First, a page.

Stephen Downes

Knowledge, Learning, Community

There's a story about why people of my generation are disgruntled. During our lifetimes we've bought the same Beatles album on vinyl, 8-track, cassette tape, CD-ROM, MP3 download, and now as a streaming service. How many times, we ask, do we have to pay for the same music? It wasn't the same for books. "Ever try to read a physical book passed down in your family from 100 years ago?" asks Brewster Kahle in this blog post. "Probably worked well." However, things are changing. "Ever try reading an ebook you paid for 10 years ago? Probably a different experience. From the leasing business model of mega publishers to physical device evolution to format obsolescence, digital books are fragile and threatened." Right. It's not simply the fact that books are on digital that makes them fragile. Plain text files 50 years old are still easily read. But publishers are constantly changing formats and access models, with the result that, like music, we have to buy them over and over again. That's why the updating work of Internet Archive is so important.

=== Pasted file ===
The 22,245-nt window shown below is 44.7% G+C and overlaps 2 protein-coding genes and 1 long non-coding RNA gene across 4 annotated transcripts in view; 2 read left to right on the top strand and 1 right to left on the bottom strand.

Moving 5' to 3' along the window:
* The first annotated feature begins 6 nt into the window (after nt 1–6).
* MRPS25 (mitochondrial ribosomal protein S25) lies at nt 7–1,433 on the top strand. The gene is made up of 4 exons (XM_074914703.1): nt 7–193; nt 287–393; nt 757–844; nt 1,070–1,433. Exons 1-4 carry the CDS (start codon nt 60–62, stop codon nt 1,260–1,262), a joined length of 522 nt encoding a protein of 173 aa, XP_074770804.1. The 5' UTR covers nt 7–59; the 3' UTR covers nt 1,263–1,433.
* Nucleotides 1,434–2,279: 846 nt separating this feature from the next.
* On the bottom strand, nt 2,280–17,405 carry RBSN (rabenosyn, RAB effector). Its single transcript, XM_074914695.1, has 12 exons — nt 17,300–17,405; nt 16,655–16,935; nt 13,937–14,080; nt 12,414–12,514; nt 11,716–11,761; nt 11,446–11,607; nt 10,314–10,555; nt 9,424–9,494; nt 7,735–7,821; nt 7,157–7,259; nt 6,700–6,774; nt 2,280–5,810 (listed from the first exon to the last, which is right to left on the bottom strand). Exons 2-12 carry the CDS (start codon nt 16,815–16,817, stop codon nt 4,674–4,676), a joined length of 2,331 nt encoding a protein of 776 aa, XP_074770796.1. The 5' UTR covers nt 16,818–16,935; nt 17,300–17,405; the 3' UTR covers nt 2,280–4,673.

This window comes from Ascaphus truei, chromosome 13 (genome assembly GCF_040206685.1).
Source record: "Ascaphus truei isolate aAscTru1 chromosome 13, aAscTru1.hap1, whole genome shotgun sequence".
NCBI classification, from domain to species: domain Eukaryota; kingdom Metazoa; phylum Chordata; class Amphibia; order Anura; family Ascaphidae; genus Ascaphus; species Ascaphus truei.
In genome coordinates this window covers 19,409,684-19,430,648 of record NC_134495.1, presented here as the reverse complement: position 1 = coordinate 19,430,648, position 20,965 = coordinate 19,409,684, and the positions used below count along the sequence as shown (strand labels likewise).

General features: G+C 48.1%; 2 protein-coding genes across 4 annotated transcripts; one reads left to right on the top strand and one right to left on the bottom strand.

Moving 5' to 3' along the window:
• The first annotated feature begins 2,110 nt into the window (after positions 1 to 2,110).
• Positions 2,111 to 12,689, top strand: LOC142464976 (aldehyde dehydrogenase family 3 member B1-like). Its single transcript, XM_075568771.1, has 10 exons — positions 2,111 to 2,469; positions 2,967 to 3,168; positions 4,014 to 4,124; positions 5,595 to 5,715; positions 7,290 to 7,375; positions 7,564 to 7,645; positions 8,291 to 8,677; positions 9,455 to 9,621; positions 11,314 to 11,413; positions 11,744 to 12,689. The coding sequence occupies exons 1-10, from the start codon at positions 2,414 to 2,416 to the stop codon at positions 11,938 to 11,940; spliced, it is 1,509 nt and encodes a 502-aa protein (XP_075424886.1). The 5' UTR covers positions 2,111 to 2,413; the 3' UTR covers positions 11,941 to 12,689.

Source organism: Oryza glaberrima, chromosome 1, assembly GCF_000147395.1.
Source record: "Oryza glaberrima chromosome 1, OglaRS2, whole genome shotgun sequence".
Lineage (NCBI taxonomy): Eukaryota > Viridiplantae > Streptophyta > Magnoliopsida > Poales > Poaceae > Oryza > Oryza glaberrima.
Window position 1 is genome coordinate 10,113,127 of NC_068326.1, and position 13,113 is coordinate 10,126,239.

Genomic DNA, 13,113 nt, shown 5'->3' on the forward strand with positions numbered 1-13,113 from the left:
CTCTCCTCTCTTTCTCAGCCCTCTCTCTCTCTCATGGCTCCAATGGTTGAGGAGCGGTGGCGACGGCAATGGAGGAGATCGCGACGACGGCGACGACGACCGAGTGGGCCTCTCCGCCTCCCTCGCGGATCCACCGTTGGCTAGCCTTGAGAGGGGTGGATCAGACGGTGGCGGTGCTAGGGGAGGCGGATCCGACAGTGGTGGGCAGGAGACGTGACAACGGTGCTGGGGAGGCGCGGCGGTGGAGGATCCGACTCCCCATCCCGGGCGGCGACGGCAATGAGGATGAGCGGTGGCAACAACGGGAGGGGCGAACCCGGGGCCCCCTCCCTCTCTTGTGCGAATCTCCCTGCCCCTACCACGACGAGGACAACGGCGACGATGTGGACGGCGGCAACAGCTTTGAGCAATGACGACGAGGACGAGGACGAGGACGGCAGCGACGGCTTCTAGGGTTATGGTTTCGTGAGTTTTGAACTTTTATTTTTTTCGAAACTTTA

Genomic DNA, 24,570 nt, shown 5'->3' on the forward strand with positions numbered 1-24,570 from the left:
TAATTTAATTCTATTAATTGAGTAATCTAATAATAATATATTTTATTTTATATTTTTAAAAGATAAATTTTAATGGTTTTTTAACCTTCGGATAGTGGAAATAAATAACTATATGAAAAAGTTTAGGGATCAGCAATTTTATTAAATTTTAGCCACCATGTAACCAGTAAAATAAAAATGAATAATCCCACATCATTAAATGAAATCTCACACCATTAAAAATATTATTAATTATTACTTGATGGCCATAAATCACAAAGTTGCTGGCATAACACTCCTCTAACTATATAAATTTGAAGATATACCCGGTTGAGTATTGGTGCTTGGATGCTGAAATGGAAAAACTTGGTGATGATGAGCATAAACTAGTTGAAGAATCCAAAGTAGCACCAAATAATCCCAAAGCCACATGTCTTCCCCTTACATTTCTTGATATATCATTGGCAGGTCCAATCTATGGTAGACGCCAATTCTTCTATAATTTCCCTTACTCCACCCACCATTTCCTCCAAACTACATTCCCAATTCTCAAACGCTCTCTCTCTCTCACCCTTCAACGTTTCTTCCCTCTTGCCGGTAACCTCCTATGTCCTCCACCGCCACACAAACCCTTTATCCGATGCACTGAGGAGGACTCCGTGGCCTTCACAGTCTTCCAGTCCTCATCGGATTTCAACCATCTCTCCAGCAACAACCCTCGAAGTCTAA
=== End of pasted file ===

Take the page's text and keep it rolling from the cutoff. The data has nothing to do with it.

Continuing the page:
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Stephen Downes Stephen Downes, Casselman, Canada

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Last Updated: Nov 17, 2022 1:53 p.m.